How to overcome fear of the audience.

 

When we ask many of the groups we train why they feel scared about speaking in public, a reason that often comes up is a fear of the audience,  and more specifically being judged by the audience.

‘People senior to me are watching me to see if I make a mistake.’
‘If I do or say something stupid people will laugh at me.’

These are phrases we hear a lot. Are audiences really out to pick apart your performance?

The good news is that the majority of audience members are not. Most people turning up to a talk or a meeting genuinely want the speaker to be interesting and thought provoking. Why would they choose to turn up to an event that they believed would be a waste of their time? In fact most are ready to view you as an authority merely because you have the floor.

Furthermore, people don’t actually enjoy seeing others fail. We have all felt that toe-curling sensation when a speaker is struggling and it is not pleasant. It is all too easy to imagine yourself in their shoes.

Unfortunately, there is a minority of our audience members who will start with a negative mindset. Maybe they have been forced to turn up against their will? More often than not, a negative approach shows an insecurity about their own presentations.

If you feel negatively about doing something, it is a natural reaction to try and spot faults in others. Company in despair you might say. If you think you have a wobbly voice when you speak, you may waste time and attention trying to spot others in the same boat. Or if you feel shaky (thanks to the adrenaline rush we all get before talking caused by the flight/fight response) you may find yourself trying to see if presenters have the same affliction. “Did you see those sheets of paper? His hands were shaking so much,” comes the relieved, almost gleeful observation.

The problem with this type of judging is that it doesn’t help you to overcome your own worries about speaking in public. It can actually make them seem worse. Once you look out for something you spot it, and you cease to remember that the majority are not actually looking out for signs of nerves or failure. Ask 100 delegates at a conference about cloud computing what they are hoping to get from the keynote talk. 99 of them will say they want to learn more about the cloud, not that they are looking for the speaker to make a blunder!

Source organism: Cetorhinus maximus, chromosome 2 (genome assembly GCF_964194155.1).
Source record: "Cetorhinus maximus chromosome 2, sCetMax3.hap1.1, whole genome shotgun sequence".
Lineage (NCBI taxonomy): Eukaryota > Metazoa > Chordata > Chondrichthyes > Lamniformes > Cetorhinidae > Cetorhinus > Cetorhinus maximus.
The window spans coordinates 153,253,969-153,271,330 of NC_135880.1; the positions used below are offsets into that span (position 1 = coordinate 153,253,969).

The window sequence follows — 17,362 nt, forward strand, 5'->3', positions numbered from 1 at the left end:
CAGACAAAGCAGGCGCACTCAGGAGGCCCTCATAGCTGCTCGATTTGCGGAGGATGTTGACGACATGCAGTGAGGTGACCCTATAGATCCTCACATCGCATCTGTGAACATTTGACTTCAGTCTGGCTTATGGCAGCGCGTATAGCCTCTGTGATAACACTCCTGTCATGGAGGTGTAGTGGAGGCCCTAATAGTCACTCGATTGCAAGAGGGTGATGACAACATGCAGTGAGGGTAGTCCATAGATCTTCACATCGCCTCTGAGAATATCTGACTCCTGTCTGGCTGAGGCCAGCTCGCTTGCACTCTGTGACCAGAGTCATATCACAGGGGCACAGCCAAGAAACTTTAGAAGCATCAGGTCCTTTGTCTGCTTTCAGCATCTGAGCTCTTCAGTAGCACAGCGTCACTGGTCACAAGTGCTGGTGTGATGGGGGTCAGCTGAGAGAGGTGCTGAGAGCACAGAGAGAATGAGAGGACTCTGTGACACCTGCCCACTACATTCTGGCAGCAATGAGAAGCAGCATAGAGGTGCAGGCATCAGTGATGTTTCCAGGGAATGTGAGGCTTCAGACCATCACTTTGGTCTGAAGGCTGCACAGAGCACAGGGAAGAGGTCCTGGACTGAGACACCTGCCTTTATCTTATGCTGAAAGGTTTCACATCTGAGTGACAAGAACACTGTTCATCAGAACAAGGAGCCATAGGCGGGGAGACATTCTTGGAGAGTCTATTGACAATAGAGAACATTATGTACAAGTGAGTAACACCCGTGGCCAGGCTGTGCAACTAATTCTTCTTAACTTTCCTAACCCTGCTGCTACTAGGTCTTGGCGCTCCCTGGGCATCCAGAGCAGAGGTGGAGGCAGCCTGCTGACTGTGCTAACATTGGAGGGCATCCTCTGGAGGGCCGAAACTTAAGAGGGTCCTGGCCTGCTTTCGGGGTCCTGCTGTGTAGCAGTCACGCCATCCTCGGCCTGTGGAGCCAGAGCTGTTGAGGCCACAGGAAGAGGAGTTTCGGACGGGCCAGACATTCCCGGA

So how can we get over this judging? Before you listen to your next speaker write down a list of positive things to look for such as:

-What can I learn from this speaker about eye contact?
-What can I learn from this speaker about using real-life examples and stories?
-What new stuff did I learn from what they had to say?

Thinking benevolently about other speakers will in turn help you to think benevolently about yourself. After a while you will start to transfer these same positive thoughts to your own performance, and see practical things you can do to improve.

And finally next time you hear someone speak, try smiling at them. If they see you in the audience it will make them feel more relaxed. And if enough of us start doing that, the chances are you will be able to see someone listening and wishing you well at your next presentation. Why do they have cheerleaders at sports shows and not judges (aside the hotpants?). Because smiling supporters provoke a better performance from the team and encourage the fans to wish them well.